Note-Taking Tips for Online Classes: Handwritten v. Digital - MedCerts

Is Short-Term Online Career Training Right for You?

Despite the advent of online learning, note-taking is still an important part of student life. In this article, we’ll break down the pros and cons of different methods of note-taking so you can choose the method that fits you best between handwritten notes and digital notes.

Handwritten Notes vs. Digital Notes


Handwritten note-taking is a simple method that students have used for years, and its popularity is no surprise, as paper notebooks are affordable and easy to carry around. Research shows that students who take handwritten notes tend to retain information better than those taking digital notes – this could be because you have to focus on the information more when you're physically writing it down.

On the flip side, handwritten notes take longer than typing. Correcting mistakes can get messy, it's easy to lose or damage notebooks and organizing the notes can be difficult when they're spread across more than one notebook.


Typing notes on a laptop is quicker than writing them by hand, and the option to save backup documents on a USB memory stick or cloud server adds more security. Typed notes are more customizable – it's easy to type in different colors or highlight different parts of the text. Typed notes are also simpler to organize as you can save them in labeled folders that are divided by topic.

But laptops can be pricey, ranging from $150 to thousands of dollars, and you have to charge them regularly. What's more, typing on a laptop has been linked to a lower level of information retention.

Digital Handwriting

Tablets can be a happy medium between handwriting and typing because they enable digital handwriting, which is when you use a stylus or some other tool as a “pen” to “write” notes on a screen. You might need to download an app like GoodNotes or Notability to do this.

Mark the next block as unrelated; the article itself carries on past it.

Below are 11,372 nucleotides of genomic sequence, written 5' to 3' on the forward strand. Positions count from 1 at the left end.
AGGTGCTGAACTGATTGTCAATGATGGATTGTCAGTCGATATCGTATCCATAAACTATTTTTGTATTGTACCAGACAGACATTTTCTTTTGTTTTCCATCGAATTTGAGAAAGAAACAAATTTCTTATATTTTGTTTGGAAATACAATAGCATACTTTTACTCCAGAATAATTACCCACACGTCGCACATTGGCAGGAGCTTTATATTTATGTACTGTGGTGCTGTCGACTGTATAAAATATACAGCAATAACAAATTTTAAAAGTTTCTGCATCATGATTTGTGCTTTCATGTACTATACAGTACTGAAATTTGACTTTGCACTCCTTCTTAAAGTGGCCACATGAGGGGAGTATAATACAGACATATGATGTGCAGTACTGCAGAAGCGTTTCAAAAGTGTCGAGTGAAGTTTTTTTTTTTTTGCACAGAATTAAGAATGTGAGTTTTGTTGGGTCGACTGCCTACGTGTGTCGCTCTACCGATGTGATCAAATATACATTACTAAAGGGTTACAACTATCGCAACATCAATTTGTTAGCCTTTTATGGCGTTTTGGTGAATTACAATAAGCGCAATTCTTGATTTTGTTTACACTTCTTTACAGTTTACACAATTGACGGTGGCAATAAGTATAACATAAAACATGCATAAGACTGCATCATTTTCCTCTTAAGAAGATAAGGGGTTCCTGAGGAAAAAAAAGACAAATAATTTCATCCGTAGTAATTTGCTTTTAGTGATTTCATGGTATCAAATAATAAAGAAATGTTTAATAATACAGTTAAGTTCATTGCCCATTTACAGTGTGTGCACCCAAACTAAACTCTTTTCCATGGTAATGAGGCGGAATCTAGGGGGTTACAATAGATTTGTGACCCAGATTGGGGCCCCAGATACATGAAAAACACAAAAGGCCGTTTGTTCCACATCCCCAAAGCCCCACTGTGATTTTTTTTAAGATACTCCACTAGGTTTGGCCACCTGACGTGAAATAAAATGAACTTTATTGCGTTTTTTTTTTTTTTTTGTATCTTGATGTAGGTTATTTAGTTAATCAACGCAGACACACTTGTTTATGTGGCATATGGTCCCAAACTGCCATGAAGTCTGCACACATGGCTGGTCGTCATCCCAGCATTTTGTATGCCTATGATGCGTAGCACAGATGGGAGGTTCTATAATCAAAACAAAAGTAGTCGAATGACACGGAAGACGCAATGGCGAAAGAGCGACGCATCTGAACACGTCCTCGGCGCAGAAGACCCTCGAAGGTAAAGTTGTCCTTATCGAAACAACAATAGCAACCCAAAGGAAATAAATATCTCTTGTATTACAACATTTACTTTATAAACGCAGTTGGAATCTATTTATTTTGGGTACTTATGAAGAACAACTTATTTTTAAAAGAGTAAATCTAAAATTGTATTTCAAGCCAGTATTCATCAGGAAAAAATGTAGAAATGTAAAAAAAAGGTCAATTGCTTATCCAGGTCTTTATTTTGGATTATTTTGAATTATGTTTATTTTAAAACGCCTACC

Tablets are more convenient than laptops because they're smaller. Note organization and customization are just as easy on a tablet as on a laptop, but tablets also share the same drawbacks as laptops, with less associated information retention than handwritten notes, regular charging needed and higher equipment costs.

Note-Taking Tips

Regardless of how you take your notes, here are some note-taking tips for online classes to help you learn better:

  • Write or type in phrases instead of complete sentences.

  • Paraphrase what's being said in your own words.

  • Structure your notes using headings, subheadings and bullet points.

  • Write or type your notes in different colors or highlight important parts.

  • Download and save a copy of the PowerPoint or any other digitally available materials.

  • Tailor your notes to your learning style:
    • If you're a visual learner, use charts and graphs in your notes to illustrate information.
    • If you're an auditory learner, consider recording your classes or reading your notes out loud.

All in all, studying is hard enough as it is, so it's important to opt for a note-taking practice that you enjoy and can keep up over time. MedCerts is here to make things easier for students with our online career certifications.

Portrait of Julie Campos
Written by Julie Campos
Vice President of Student Success and Career Services

Julie Campos is the Vice President of Student Success and Career Services at MedCerts. She brings over 14 years of experience in Online Higher Education in both Student Support and Enrollment and started her career at the University of Phoenix, serving most of her tenure as a student-facing leader.

Julie has her Bachelors of Liberal Arts in Political Science from the University of Texas at El Paso, and her Masters in Business Administration from the University of Phoenix. Her areas of expertise are student support in online higher education environments and working with nontraditional students. At MedCerts, she is focused on creating a pro-active student central support model for MedCerts students to reach their goals and has developed the MedCerts Student Support and Outreach Model, created MedCerts Student Success Advisor reports and Dashboards, as well as the Student Success Advisor Playbook. Her proactive approach to student support has been crucial in meeting MedCerts’ student’s needs, as well as completion and certification goals.

Julie has three children – a 10-year-old son and 12- and 4-year-old daughters, who keep her and her husband busy with sports. She is also an avid crafter with an entire room of her home dedicated to the hobby. In her free time, she enjoys teaching wreath making and even has a few “how-to” YouTube videos on the subject!

Published on November 7, 2022


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